In the Design the Webinar Experience post, I said breakout rooms take longer.
It's not just breakout rooms. Everything online takes longer. People need time to synch online that differs from in-person synchronization. (I'll talk more about this when I talk about designing interactions.)
That's why I think differently about what I want in each of these buckets:
- Workshop pre-work
- Which content is synchronous with the participants.
- Which content is asynchronous. (Homework, for example.)
- Which content requires interaction, and in what form.
I think about who I want in my workshops: attendee, student, or participant.
When I think about attendees, I can offer content with no limit. When I think about students or participants, I often need to limit the size of the experience.
When I think of the various buckets of work, I decide which form I want the content to take (self-study, self-paced, group-study).
I want to design for attendee outcomes (regardless of the kind of attendee).
Let's first discuss self-study workshops.
Self-Study Workshops Require No Synchronous Work
A self-study workshop helps people learn a particular skill. Unlike webinars, self-study workshops are asynchronous. People register alone, and they rarely see the other people who take the self-study workshop.
In my experience, the more focused the skill, the more likely people are to start and finish the workshop.
My experience with self-study workshops bears out my expected results:
- The less money you charge for the workshop, the more people register. The fewer of those people watch any of the videos. Even fewer people finish.
- The more focused the workshop, the more money (within reason) you can charge. The fewer people register. More of these people finish the workshop.
That means “all” you need to do is create asynchronous content.
This kind of workshop requires the same prep as an in-person workshop. Because you don't offer interactions, you create the same content. With one important exception: no interaction between the students and no interaction with you.
The students work through the material at their own pace.
Let me discuss how you might refer to the people interacting with your content: attendee, student, participant.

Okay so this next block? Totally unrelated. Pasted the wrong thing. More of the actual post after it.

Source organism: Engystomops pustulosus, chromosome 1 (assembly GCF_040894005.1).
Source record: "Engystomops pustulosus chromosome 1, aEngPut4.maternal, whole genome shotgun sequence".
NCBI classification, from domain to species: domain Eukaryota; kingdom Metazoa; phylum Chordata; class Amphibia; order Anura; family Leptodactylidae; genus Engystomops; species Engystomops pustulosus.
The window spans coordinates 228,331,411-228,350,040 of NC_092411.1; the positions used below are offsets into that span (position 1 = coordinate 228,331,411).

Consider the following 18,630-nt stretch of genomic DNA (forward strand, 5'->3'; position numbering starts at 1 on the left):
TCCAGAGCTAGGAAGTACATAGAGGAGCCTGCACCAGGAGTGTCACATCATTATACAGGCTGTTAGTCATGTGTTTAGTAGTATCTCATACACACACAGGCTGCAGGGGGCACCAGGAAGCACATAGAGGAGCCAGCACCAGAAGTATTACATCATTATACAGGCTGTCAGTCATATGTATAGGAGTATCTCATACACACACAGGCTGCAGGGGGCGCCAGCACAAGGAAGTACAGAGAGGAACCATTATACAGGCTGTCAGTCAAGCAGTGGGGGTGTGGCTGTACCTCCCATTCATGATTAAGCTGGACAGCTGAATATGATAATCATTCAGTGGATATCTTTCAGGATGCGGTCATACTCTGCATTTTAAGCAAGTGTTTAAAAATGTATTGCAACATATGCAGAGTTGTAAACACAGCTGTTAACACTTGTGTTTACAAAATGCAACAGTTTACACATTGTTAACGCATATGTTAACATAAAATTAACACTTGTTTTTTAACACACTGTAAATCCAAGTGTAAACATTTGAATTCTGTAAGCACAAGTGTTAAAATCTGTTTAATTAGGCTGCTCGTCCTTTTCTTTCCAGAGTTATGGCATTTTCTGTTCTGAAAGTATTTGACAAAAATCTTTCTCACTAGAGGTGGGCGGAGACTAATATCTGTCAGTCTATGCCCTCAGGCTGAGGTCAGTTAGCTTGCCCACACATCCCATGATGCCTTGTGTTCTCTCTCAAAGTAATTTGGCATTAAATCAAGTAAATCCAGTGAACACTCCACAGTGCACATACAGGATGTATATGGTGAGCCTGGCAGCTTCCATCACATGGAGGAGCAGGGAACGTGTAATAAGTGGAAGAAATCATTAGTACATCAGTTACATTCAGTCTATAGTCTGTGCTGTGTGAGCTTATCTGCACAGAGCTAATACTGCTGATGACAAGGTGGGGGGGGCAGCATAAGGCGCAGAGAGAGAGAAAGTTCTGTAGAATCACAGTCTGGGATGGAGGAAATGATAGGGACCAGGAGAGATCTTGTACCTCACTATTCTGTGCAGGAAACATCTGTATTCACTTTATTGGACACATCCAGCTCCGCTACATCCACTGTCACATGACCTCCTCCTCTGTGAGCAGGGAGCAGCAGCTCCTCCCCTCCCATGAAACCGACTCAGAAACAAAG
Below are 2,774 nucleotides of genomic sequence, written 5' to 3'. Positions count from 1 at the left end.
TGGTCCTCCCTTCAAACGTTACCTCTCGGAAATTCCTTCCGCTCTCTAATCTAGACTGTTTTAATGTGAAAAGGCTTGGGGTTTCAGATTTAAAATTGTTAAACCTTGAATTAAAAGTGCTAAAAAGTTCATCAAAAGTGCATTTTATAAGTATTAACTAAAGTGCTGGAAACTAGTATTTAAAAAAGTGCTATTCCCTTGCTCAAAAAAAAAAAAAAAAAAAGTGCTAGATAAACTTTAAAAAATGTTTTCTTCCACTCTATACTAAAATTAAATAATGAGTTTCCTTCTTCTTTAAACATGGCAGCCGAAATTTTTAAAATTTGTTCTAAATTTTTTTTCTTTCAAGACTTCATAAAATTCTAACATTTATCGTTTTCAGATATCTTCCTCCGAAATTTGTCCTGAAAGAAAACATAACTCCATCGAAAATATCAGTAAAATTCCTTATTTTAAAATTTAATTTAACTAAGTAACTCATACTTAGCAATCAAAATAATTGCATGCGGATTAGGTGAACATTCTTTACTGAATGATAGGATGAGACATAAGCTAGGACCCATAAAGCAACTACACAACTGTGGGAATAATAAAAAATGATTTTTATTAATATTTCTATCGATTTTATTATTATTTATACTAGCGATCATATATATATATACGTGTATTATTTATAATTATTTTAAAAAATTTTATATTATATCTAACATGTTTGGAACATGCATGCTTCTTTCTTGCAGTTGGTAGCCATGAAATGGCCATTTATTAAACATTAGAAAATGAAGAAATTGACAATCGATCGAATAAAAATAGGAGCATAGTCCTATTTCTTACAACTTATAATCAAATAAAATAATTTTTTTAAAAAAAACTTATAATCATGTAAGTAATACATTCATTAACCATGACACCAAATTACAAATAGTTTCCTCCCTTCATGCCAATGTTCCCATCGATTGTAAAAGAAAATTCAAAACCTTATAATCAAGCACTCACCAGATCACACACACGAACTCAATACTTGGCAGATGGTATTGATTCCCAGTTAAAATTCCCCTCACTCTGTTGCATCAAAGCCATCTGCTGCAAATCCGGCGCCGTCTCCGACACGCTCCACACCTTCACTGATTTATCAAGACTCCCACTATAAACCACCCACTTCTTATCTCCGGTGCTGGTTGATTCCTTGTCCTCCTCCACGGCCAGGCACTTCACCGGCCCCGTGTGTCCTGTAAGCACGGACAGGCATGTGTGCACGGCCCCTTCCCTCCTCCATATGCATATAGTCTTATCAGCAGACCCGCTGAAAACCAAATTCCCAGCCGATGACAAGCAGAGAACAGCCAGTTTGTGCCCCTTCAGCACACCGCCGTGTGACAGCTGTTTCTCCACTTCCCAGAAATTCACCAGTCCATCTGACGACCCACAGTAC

Are you Aiming for Attendee, Student, or Participant?
When I started to write this series, I realized I have assumptions about the people who interact with my material.
In webinars, I assume I have attendees. If I'm lucky, I engage the people with my delivery, and maybe some of my content.
I happen to love speaking, so I see this as a challenge. I tell stories. I offer a vision of the future.
I ask for questions during the webinar. I do this for several reasons:
- I want to offer the attendees a chance to ask me questions as soon as the question occurs to them.
- I want attendees to catch a breath and integrate some of what I said.
- I want to take a sip of water so I'm ready physically and mentally for the next bit of the presentation.
I don't understand people who ask for questions at the end. That's me. I have been known to say, “Hey, I didn't even pay you for that great segue to the next topic. Thanks!” Or, “I'm almost ready to start that topic. I need to set the context just a bit. Hang in there for another slide.”
I can try to move people from attendee to participant. I don't expect to do so.
Students are people who want my content and engage with it on their own. That's the asynchronous part of the self-study workshop.
I can hope students ask me questions. However, I don't think of them as participants, unless they choose participation.
I invite students to become participants when I create some form of interaction with other people. More on that later.
Students Practice Alone in Self-Study Workshops
As a contrast, when people take the self-study workshops, I assume they are students. They choose how and when to interact with the material.
I ask people to do homework for the self-study workshops I offer, and I have low expectations.
I think of these people as more engaged in the material than attendees. But not as engaged as participants.
I suspect it's about their expectation of how they will practice.
Participants Practice in Self-Paced or Group-Study Online Workshops
As I write these posts, I realize I offer two kinds of participant-oriented online workshops: Self-paced and group-study.
I ask participants in either kind of workshop to complete pre-work and weekly (or interim) homework. I can gauge (a little) their interest in the material when I receive their pre-work and homework. That's why I ask for interim homework.
For example, I run my writing workshops as self-paced with pre-work and homework. I'm the only one who reads the participants' writing. (Too many people don't know how to offer feedback about writing. They criticize or critique, which is not good for new writers.)
So far, the leadership workshops I offer are group-study. The participants have a chance to exert peer pressure on each other to do the work.